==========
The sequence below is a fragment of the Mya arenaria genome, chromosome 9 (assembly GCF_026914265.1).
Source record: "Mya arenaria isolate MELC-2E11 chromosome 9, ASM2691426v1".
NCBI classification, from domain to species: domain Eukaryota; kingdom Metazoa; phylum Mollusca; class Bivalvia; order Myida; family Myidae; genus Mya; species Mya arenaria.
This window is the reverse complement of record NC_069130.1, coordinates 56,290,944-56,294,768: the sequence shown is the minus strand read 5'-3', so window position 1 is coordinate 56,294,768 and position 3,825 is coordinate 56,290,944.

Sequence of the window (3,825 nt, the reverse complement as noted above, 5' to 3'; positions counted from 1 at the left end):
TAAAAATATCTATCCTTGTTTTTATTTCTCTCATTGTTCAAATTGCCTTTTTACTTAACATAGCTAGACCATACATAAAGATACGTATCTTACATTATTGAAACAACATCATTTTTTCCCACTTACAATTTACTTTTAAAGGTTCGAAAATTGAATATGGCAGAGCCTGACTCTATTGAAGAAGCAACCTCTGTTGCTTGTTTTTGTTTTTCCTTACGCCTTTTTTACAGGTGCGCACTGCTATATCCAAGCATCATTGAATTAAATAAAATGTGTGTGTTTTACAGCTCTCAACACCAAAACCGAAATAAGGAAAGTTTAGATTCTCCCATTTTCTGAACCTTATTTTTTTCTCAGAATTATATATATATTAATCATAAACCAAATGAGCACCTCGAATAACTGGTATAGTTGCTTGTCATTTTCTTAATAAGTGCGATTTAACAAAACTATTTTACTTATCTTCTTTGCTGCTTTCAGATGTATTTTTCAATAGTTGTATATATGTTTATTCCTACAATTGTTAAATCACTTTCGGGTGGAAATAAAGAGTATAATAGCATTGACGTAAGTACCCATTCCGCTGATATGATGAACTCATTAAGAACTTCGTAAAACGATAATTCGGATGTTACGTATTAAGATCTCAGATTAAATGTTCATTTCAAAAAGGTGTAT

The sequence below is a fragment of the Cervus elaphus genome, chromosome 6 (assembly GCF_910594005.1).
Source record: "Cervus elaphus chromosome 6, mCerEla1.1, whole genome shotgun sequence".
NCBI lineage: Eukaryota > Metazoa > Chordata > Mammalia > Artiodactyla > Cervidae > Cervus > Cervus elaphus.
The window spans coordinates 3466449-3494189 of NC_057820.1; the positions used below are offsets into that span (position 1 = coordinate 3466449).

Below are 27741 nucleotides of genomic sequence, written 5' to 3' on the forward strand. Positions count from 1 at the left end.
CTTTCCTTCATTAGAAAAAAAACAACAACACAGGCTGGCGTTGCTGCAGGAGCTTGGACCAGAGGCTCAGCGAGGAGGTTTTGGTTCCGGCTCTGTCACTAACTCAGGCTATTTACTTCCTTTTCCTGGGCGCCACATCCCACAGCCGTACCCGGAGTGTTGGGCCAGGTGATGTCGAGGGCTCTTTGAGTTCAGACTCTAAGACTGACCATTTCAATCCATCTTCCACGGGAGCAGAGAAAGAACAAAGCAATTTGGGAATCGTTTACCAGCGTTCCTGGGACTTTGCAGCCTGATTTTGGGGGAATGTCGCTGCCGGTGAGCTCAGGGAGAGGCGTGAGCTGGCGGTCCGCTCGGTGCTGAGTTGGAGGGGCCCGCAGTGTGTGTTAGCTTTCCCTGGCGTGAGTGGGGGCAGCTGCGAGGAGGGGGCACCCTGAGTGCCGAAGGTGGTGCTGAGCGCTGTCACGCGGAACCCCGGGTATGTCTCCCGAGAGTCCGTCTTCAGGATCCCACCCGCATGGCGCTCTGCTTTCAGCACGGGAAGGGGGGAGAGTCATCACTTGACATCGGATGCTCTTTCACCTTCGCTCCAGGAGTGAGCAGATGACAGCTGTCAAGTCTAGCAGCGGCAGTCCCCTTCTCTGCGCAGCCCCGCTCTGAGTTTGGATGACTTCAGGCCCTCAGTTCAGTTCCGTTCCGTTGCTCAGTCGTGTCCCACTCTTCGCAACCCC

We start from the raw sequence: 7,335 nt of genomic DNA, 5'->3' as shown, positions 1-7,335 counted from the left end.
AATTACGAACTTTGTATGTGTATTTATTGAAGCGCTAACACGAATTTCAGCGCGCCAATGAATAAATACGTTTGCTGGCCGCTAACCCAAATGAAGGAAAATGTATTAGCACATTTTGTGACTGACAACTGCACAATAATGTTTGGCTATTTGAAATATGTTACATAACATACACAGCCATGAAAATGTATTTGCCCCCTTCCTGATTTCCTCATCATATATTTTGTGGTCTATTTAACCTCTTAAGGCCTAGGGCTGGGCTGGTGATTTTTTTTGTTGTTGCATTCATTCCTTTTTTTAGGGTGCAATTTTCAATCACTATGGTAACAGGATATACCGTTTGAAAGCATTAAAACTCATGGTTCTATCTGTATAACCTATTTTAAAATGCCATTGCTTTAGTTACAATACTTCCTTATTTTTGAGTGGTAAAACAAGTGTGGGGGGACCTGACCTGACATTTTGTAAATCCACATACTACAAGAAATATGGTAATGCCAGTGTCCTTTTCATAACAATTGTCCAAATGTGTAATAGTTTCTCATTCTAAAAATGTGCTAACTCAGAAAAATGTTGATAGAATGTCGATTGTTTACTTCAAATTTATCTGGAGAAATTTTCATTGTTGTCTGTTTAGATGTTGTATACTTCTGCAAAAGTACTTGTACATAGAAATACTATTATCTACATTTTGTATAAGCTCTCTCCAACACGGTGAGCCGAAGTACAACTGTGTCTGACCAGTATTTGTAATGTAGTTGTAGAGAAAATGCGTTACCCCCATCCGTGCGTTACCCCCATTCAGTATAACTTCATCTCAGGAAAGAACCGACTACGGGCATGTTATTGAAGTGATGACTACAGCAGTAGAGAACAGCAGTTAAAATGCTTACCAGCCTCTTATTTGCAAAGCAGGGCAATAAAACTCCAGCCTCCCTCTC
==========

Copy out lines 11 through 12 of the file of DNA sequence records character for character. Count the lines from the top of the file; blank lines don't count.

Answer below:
Below are 27741 nucleotides of genomic sequence, written 5' to 3' on the forward strand. Positions count from 1 at the left end.
CTTTCCTTCATTAGAAAAAAAACAACAACACAGGCTGGCGTTGCTGCAGGAGCTTGGACCAGAGGCTCAGCGAGGAGGTTTTGGTTCCGGCTCTGTCACTAACTCAGGCTATTTACTTCCTTTTCCTGGGCGCCACATCCCACAGCCGTACCCGGAGTGTTGGGCCAGGTGATGTCGAGGGCTCTTTGAGTTCAGACTCTAAGACTGACCATTTCAATCCATCTTCCACGGGAGCAGAGAAAGAACAAAGCAATTTGGGAATCGTTTACCAGCGTTCCTGGGACTTTGCAGCCTGATTTTGGGGGAATGTCGCTGCCGGTGAGCTCAGGGAGAGGCGTGAGCTGGCGGTCCGCTCGGTGCTGAGTTGGAGGGGCCCGCAGTGTGTGTTAGCTTTCCCTGGCGTGAGTGGGGGCAGCTGCGAGGAGGGGGCACCCTGAGTGCCGAAGGTGGTGCTGAGCGCTGTCACGCGGAACCCCGGGTATGTCTCCCGAGAGTCCGTCTTCAGGATCCCACCCGCATGGCGCTCTGCTTTCAGCACGGGAAGGGGGGAGAGTCATCACTTGACATCGGATGCTCTTTCACCTTCGCTCCAGGAGTGAGCAGATGACAGCTGTCAAGTCTAGCAGCGGCAGTCCCCTTCTCTGCGCAGCCCCGCTCTGAGTTTGGATGACTTCAGGCCCTCAGTTCAGTTCCGTTCCGTTGCTCAGTCGTGTCCCACTCTTCGCAACCCC